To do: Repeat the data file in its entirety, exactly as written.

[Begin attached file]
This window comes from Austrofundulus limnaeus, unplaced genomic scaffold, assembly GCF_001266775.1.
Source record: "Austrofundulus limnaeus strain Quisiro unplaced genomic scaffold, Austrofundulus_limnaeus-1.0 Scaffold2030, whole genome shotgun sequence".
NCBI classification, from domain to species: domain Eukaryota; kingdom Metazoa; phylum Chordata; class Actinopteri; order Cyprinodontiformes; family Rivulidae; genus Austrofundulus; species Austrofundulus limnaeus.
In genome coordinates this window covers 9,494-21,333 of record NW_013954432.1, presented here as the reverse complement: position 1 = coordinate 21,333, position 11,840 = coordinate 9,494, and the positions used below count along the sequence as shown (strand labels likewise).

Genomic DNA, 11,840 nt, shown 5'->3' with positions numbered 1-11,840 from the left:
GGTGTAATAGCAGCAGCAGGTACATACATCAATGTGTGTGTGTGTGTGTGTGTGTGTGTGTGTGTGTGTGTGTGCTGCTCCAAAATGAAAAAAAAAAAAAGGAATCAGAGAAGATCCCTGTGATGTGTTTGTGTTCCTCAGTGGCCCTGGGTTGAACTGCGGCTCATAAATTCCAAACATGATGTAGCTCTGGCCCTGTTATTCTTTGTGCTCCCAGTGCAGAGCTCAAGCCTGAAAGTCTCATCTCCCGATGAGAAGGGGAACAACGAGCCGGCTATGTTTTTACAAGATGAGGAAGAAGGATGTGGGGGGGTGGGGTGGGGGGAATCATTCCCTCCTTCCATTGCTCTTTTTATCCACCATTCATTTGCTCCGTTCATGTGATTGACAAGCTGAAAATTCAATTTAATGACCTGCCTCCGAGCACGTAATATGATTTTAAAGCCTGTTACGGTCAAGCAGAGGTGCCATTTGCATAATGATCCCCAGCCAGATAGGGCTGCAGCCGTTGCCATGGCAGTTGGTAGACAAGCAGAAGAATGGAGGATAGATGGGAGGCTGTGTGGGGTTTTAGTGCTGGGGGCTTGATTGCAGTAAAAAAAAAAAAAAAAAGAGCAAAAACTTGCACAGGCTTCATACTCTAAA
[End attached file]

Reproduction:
This window comes from Austrofundulus limnaeus, unplaced genomic scaffold, assembly GCF_001266775.1.
Source record: "Austrofundulus limnaeus strain Quisiro unplaced genomic scaffold, Austrofundulus_limnaeus-1.0 Scaffold2030, whole genome shotgun sequence".
NCBI classification, from domain to species: domain Eukaryota; kingdom Metazoa; phylum Chordata; class Actinopteri; order Cyprinodontiformes; family Rivulidae; genus Austrofundulus; species Austrofundulus limnaeus.
In genome coordinates this window covers 9,494-21,333 of record NW_013954432.1, presented here as the reverse complement: position 1 = coordinate 21,333, position 11,840 = coordinate 9,494, and the positions used below count along the sequence as shown (strand labels likewise).

Genomic DNA, 11,840 nt, shown 5'->3' with positions numbered 1-11,840 from the left:
GGTGTAATAGCAGCAGCAGGTACATACATCAATGTGTGTGTGTGTGTGTGTGTGTGTGTGTGTGTGTGTGTGTGCTGCTCCAAAATGAAAAAAAAAAAAAGGAATCAGAGAAGATCCCTGTGATGTGTTTGTGTTCCTCAGTGGCCCTGGGTTGAACTGCGGCTCATAAATTCCAAACATGATGTAGCTCTGGCCCTGTTATTCTTTGTGCTCCCAGTGCAGAGCTCAAGCCTGAAAGTCTCATCTCCCGATGAGAAGGGGAACAACGAGCCGGCTATGTTTTTACAAGATGAGGAAGAAGGATGTGGGGGGGTGGGGTGGGGGGAATCATTCCCTCCTTCCATTGCTCTTTTTATCCACCATTCATTTGCTCCGTTCATGTGATTGACAAGCTGAAAATTCAATTTAATGACCTGCCTCCGAGCACGTAATATGATTTTAAAGCCTGTTACGGTCAAGCAGAGGTGCCATTTGCATAATGATCCCCAGCCAGATAGGGCTGCAGCCGTTGCCATGGCAGTTGGTAGACAAGCAGAAGAATGGAGGATAGATGGGAGGCTGTGTGGGGTTTTAGTGCTGGGGGCTTGATTGCAGTAAAAAAAAAAAAAAAAAGAGCAAAAACTTGCACAGGCTTCATACTCTAAA